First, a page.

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Under what conditions for a space $M$ does the projection map to the first factor $p: M \times M - \Delta \rightarrow M$ has the local triviality condition, i.e. is a fiber bundle? Where $\Delta$ denotes the diagonal $\{(a,a) \}_{a \in M}$.

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Interesting question. Certainly looks true for closed manifolds $M$. –  Grumpy Parsnip Sep 19 '11 at 18:55
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If $M$ is a closed manifold we can do the following: Let $U_i$ be a chart in $M$, so we can assume $U_i\cong \mathbb{R}^n$. Now consider the neighborhood $\mathbb{R}^n \times \mathbb{R}^n - \Delta \cong U_i \times U_i - \Delta \subset M \times M - \Delta$. Showing the result for $\mathbb{R}^n \times \mathbb{R}^n - \Delta$ and using a bump function inside an open set of $U_i \times U_i - \Delta$ we can can conclude that $p^{-1}(U_i)\cong \mathbb{R}^n \times (\mathbb{R}^n- \mathbb{R}^{n-1})$. –  Manuel Sep 19 '11 at 19:04
    
Oops, I meant $p^{-1}(U_i)\cong \mathbb{R}^n \times (\mathbb{R}^n-\{0\})$. And of course, we can ignore the $i$ index of the chart $U_i$... –  Manuel Sep 19 '11 at 20:51

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Jim's comment that it's true for $M$ a manifold is an old result, perhaps first due to Richard Palais (and in greater generality). The result is usually attributed to Fadell and Neuwirth, but their result came later. In their set-up you call $M \times M \setminus \Delta$ to be the configuration space of two points in $M$. In Palais's set-up, $M \times M \setminus \Delta$ is the space of embeddings of a two-point set into $M$. Palais works in the generality of embedding spaces of manifolds, so the domain manifold does not have to be zero-dimensional like in this case. For example, if $Emb(S^2,M)$ denotes the space of embeddings of a 2-sphere in $M$, take any submanifold $X$ of $S^2$, then the restriction map $Emb(S^2,M) \to Emb(X,M)$ is a locally-trivial fiber bundle. These proofs depend pretty heavily on the fact that $M$ is a manifold.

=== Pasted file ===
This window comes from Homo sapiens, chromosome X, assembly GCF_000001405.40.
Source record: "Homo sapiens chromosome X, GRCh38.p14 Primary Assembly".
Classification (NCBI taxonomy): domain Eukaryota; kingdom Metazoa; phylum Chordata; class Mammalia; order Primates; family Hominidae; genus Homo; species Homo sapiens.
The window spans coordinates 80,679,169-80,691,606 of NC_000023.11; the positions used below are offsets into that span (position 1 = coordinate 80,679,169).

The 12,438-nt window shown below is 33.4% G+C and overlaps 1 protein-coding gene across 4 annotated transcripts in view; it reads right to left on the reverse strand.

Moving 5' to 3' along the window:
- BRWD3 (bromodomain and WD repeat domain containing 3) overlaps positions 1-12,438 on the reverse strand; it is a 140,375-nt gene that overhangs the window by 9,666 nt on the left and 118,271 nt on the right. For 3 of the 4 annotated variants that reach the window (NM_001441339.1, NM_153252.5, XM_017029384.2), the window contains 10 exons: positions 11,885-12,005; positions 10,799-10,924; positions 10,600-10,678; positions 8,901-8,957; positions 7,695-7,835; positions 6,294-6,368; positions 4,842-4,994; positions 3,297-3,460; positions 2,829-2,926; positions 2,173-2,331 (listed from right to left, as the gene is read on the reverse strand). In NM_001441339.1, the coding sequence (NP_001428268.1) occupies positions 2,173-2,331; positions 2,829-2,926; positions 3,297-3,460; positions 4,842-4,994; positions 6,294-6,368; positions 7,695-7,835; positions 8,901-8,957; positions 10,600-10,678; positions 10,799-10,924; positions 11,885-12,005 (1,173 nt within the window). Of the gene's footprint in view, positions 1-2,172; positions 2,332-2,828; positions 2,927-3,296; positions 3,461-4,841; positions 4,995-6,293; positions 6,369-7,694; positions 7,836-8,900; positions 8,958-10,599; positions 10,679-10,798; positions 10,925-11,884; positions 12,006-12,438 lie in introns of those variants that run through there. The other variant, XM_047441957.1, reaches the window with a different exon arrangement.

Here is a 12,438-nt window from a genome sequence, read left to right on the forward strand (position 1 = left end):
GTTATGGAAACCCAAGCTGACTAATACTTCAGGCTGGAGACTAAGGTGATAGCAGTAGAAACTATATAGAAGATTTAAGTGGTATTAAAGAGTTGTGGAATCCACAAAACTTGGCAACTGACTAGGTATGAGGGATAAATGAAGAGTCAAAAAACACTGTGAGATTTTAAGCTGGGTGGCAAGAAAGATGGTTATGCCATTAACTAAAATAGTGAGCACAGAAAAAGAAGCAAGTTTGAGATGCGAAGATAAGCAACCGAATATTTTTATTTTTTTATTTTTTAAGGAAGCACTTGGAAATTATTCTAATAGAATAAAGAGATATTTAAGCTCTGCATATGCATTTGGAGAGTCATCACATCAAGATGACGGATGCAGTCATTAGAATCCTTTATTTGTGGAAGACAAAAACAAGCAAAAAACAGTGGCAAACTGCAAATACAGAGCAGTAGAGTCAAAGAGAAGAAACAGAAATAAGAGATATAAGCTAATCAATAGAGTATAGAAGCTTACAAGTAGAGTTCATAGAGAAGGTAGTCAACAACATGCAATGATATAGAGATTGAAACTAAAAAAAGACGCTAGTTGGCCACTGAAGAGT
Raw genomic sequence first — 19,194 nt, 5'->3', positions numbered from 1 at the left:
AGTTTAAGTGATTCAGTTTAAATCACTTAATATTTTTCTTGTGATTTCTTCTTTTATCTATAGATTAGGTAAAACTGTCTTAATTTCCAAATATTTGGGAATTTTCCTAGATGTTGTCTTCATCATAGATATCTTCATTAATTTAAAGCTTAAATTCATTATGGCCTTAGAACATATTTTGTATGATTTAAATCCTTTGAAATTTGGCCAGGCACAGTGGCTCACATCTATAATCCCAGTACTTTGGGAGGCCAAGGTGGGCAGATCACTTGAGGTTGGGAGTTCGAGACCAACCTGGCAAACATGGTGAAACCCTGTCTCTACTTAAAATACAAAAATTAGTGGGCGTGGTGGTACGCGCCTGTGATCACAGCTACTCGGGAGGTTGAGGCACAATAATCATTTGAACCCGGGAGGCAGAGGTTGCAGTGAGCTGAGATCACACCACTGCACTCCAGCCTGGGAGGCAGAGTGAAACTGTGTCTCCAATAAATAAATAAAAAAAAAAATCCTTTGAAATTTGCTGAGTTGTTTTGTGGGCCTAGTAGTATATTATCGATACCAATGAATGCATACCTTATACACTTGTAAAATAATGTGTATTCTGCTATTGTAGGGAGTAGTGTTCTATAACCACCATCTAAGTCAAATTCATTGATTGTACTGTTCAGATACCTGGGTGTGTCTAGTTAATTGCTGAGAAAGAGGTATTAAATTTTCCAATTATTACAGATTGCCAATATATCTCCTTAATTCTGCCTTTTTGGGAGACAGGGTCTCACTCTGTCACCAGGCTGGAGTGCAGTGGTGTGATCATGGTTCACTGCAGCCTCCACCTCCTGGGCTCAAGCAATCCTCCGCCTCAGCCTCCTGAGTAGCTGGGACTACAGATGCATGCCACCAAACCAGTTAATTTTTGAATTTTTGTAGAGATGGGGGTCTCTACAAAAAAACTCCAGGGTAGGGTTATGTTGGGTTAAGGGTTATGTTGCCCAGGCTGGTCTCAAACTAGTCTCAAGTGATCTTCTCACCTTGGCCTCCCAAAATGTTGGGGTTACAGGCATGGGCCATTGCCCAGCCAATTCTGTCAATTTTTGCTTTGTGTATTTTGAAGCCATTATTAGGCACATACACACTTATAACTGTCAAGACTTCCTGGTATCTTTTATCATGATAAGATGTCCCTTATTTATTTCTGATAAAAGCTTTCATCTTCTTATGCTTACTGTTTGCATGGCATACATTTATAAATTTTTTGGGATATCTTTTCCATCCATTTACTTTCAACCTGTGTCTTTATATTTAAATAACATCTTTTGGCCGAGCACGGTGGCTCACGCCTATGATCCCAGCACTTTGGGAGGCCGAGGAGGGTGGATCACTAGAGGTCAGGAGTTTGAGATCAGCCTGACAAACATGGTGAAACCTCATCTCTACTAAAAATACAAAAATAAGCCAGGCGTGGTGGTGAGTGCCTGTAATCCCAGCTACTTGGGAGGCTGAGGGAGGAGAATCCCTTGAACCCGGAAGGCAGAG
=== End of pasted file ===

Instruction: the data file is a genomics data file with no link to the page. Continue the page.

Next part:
For example, if $M$ were not a manifold, say $M$ is the wedge of a finite collection of intervals (the cone on a finite set). Then your map isn't a fiber bundle, not even a fibration. Because the number of path-components of the fiber changes as you pass over the wedge / cone point.

In particular, if your map is a locally trivial fiber bundle, it means the space $X$ satisfies a weak type of isotopy extension theorem. Because given a path between any two points $x,y \in M$ you can trivialize the bundle $p$ over that path. So if there is a path from $x$ to $y$, $M \setminus \{x\}$ and $M \setminus \{y\}$ are homeomorphic. If you were more ambitious you could turn this line of reasoning into an if and only if statement for $M \times M \setminus \Delta \to M$ to be a fiber bundle. It will amount to saying that the homeomorphisms $M \setminus \{x \} \to M \setminus \{y\}$ can be chosen in a continuous fashion (details suppressed) as you vary $x$ (or $y$).

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